“True Teshuva:” Being in the Same Place and Acting Differently
Rabbi Lauren Grabelle Herrmann
About a month ago, my mother said something on a phone call that took my breath away. While she did not necessarily intend this comment as hurtful, it nonetheless bruised almost instantaneously. Or rather than bruised, it unwrapped a bandaid to reveal a scar that never healed, that aches when light hits the skin.
And do you know what happened? Do you know what I did?
NOTHING. Absolutely nothing. And, it was one of the greatest things I did all year!
In any other instance I can remember or imagine, this comment would have been met with me screaming at the top of my lungs, name calling or in the best case scenario immediately hanging up the phone.
But this time, I didn’t say anything. I got quiet, I muted the phone to collect myself, and moved on with the conversation.
I had to pinch myself all that evening and the next day- had that really happened? Or was I dreaming it?
Maimonides, one of the greatest Jewish philosophers and scholars- and the teacher of much of what we know about this process of teshuvah (through his Hilchot Teshuvah).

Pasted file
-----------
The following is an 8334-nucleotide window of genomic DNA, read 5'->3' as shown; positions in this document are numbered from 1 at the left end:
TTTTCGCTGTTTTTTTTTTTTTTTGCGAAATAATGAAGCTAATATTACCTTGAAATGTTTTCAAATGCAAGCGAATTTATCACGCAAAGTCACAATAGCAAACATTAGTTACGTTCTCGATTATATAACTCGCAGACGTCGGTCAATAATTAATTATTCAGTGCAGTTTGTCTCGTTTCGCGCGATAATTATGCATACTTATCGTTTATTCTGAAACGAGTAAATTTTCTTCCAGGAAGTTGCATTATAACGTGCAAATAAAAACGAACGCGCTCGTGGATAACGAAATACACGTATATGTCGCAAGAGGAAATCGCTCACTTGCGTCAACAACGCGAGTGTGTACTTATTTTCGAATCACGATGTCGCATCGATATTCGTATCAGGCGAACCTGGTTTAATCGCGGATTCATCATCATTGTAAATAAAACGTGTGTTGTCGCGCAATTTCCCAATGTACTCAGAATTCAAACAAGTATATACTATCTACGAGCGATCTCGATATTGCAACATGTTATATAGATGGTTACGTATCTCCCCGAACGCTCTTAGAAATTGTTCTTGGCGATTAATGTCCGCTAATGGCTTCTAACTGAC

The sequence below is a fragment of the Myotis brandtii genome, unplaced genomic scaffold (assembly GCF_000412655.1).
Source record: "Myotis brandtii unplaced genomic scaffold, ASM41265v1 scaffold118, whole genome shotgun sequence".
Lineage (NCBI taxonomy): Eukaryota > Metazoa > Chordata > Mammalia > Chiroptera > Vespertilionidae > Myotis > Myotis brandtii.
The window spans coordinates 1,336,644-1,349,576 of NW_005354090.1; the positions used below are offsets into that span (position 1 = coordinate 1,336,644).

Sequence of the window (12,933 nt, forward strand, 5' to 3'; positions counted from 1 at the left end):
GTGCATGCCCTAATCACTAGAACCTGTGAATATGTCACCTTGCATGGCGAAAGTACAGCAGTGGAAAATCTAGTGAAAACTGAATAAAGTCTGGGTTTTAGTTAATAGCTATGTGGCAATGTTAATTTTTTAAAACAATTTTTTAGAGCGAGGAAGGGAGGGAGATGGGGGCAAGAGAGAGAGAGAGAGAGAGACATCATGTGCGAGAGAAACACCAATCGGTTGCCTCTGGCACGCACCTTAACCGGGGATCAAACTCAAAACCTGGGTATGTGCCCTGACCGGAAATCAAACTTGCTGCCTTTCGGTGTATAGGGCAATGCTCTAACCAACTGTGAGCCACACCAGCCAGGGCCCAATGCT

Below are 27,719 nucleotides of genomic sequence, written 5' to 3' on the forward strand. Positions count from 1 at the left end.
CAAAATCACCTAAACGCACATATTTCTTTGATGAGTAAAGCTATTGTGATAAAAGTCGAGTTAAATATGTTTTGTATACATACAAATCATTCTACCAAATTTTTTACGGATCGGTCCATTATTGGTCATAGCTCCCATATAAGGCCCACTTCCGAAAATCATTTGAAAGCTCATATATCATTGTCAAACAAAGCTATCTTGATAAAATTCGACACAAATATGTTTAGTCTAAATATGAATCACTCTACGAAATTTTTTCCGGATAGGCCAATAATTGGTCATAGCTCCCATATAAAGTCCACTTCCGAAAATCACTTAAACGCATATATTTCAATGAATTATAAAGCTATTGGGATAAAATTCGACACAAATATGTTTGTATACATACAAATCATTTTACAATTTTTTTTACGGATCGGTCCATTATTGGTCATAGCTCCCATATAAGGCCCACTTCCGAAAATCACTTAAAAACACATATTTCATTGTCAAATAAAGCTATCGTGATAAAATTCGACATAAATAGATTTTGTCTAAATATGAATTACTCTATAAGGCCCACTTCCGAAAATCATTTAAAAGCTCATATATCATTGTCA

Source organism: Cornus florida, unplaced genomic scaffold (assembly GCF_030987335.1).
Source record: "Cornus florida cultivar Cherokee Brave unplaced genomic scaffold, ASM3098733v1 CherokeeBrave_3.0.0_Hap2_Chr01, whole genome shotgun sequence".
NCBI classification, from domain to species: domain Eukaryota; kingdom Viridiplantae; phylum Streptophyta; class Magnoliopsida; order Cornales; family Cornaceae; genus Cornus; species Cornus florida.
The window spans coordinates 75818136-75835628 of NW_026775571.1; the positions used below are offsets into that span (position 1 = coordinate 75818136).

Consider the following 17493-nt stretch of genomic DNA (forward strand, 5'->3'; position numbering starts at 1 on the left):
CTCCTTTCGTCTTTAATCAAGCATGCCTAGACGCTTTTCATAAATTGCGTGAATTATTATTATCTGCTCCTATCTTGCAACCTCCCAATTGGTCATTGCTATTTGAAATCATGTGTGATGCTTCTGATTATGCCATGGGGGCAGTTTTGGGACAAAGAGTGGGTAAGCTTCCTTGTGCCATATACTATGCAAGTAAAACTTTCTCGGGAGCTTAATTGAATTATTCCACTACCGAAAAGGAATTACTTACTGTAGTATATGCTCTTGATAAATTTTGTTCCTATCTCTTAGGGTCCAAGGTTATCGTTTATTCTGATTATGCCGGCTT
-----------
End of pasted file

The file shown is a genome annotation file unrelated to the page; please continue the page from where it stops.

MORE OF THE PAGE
He taught that “True Teshuvah” is being in the same exact situation you were in previously where you ‘sinned’ where you ‘missed the mark’ and this time, acting differently. Showing up differently. Refraining from your previous behavior.
Maimonides was not as psychoanalyst or a therapist or even a life coach, nonetheless, he nailed it! Growth is changing enough, or healing enough to not respond to the same stimulus the same way. To find new ways that better foster connection and love.
This is not easy stuff. It’s ongoing, daily work — teshuvah that is every day, as our tradition also teaches.
In this instance with my mother, I assume it was a combination of Jewish spiritual practice, therapy, parent coaching, the increased wisdom that comes with aging that helped me successfully “do nothing” /”True teshuvah.” And maybe I woke up on the right side of the bed-there is some luck involved too!
Rosh HaShanah is vitally important because it helps us come back full cycle after a year and commit again to the journey. But turning is the work of our lives, turning is the growing of soul/self every day. It is predicated on the idea that we are never “complete;” it is never too late to turn.
Let us remember the awe and power of this day — and use it as a springboard for our lives. So we can find more opportunities for “True Teshuvah.”